Vexatious

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Vexatious and Repeated Requests

Relevant legislation sections:

  • Section 14(1) or (2) of the Freedom of Information Act 2000 for vexatious or repeated requests
  • Section 14(1) or (2) of the Freedom of Information (Scotland) Act 2002 for vexatious or repeated requests

http://www.itspublicknowledge.info/ScottishPublicAuthorities/RespondingtoaRequest/InformationResponseStep5.asp and http://www.itspublicknowledge.info/Law/FOISA-EIRsGuidance/Section14/Section14Overview.asp

  • Environmental Information Regulations have provisions for refusing to answer "manifestly unreasonable" requests which could be regarded as equivalent.
  • In Scotland these are regulations 10(4)(b) & (c): Scottish public authorities may refuse requests for environmental information that are manifestly unreasonable, while regulation 10(4)(c) justifies refusal where requests are formulated in too general a manner.
  • In the rest of the UK, this is regulation 12(4)(b) - "[where] the request for information is manifestly unreasonable;" http://www.defra.gov.uk/corporate/opengov/eir/guidance/full-guidance/pdf/guidance-7.pdf
  • Regulation 12(4)(b) of the EIR is also used as an exemption for the that would usually exceed the approved limits in terms of cost of information retrieval.

Vexatious, repeated (FOIA) or unreasonable requests (EIR) for English / Welsh / N.Ireland authorities

  • The 5 following points from Awareness Guidance 22 should be used by authorities in determining if a request is to be treated as vexatious under 14(1). You should try to avoid asking questions that could be considered as falling under these categories.
- Could the request fairly be seen as obsessive?
- Is the request harassing the authority or causing distress to staff?
- Would complying with the request impose a significant burden?
- Is the request designed to cause disruption or annoyance?
- Does the request lack any serious purpose or value?
  • Relevant Information Commissioner decision notices:
  • Relevant Information Tribunal cases: all appeals on Section 14 have been dismissed, including this one under EIR:
* http://www.informationtribunal.gov.uk/DBFiles/Decision/i271/Carpenter%20v%20IC%20(EA-2008-0046)%20Decision%2017-11-08.pdf


ICO Lines To Take

Relevant Lines to Take
  • LTT192 - Rejecting procedural exemptions / exceptions - 18/01/2011
  • LTT123 - Vexatious requests - 13/09/2010
  • LTT120 - Advice and assistance - erroneous reliance on s14 or derogation - 23/02/2008
  • LTT65 - Vexatious request for published information - 08/07/2007


Vexatious, repeated (FOISA) or unreasonable requests (EIRS) in Scotland

  • Relevant Scottish Information Commissioner Decisions:
  • Whether the request has already been rejected on appeal to the Commissioner and the applicant knows this;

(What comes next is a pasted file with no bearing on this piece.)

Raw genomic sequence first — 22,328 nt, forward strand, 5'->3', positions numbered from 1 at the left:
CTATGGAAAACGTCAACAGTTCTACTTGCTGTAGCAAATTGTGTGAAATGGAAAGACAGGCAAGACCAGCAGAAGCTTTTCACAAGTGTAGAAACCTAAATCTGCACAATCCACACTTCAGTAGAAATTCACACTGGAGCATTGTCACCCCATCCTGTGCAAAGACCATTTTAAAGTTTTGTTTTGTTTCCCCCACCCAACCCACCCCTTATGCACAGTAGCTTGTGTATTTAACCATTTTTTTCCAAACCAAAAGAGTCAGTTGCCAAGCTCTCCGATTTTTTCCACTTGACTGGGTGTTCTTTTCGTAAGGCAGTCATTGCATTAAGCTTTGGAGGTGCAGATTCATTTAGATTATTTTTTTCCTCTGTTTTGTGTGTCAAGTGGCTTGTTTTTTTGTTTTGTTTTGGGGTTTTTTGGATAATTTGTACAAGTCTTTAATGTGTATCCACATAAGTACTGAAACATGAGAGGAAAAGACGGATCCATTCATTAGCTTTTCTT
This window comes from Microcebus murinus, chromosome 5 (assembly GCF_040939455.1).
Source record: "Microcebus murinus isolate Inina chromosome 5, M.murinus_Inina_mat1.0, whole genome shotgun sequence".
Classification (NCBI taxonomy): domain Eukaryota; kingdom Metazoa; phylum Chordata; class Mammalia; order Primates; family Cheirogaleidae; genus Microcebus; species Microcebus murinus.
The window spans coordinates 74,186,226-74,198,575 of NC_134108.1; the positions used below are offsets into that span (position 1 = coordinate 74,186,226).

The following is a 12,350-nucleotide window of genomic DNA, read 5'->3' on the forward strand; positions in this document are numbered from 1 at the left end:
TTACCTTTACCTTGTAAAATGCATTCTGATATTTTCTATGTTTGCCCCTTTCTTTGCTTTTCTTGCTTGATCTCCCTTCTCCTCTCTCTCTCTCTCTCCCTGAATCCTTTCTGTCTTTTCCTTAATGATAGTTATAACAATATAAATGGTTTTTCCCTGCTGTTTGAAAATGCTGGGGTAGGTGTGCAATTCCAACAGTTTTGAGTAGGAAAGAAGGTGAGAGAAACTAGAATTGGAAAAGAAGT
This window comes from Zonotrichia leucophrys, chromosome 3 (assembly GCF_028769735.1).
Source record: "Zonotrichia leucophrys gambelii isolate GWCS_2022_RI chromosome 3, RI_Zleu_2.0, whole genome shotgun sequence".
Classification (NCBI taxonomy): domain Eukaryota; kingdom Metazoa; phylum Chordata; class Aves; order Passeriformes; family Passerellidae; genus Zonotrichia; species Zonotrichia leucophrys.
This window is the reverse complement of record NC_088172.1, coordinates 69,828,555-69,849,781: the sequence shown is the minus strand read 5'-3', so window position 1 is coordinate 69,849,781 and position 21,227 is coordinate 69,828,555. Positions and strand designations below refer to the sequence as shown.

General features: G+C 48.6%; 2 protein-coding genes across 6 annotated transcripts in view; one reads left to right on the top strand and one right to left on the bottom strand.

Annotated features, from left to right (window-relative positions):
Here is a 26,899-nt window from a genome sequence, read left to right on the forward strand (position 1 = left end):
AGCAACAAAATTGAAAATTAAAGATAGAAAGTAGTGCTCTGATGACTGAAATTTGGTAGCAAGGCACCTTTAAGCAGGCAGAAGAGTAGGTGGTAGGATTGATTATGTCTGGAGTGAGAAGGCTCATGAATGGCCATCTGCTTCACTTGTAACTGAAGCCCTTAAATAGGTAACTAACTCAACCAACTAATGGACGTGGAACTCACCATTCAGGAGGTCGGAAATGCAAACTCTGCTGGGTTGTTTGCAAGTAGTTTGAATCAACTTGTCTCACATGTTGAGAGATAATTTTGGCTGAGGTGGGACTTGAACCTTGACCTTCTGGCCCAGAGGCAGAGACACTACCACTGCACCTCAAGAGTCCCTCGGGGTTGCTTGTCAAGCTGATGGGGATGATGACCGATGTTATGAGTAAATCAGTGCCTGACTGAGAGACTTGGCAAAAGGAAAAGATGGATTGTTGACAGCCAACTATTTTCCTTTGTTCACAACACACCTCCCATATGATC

• Whether there has been unreasonable refusal or failure to identify sufficiently clearly the information required;
  • Whether there has been unreasonable refusal or failure to accept documented evidence that the information is not held;
  • Whether the request can be shown to be clearly intended to disrupt the authority’s work rather than for the purpose of obtaining information.
  • "In considering what is manifestly unreasonable or manifestly disproportionate (which may be relevant considerations in determining whether a request is vexatious), it will sometimes be necessary to consider the effect of dealing with the request on a public authority. I have always made it clear that public authorities wishing to rely on the provision contained in section 14(1) must be able to show that the request – and not the person making the request – is vexatious. Even if an applicant does not intend a request to be vexatious, however, it is possible that dealing with that request will impose a burden on a public authority that by any objective standard would be considered manifestly unreasonable or manifestly disproportionate. The nature and effect of the request, rather than the intentions of the applicant, must therefore be taken into account in appropriate cases."

Section 14 appeal stats for ICO & IT

  • Appeal to the Information Commissioner was succesful in the following cases. Links to relevant appeals at the Information Tribunal are provided with the results. Items are listed as V or R for Vexatious s.14(1) or Repeated s.14(2).


  • Appeal to the Information Commissioner was unsuccesful in the following cases. Links to relevant appeals at the Information Tribunal are provided with the results. Items are listed as V or R for Vexatious s.14(1) or Repeated s.14(2).
Information correct as at 11 July 2009, source from [1] and [2]

External resources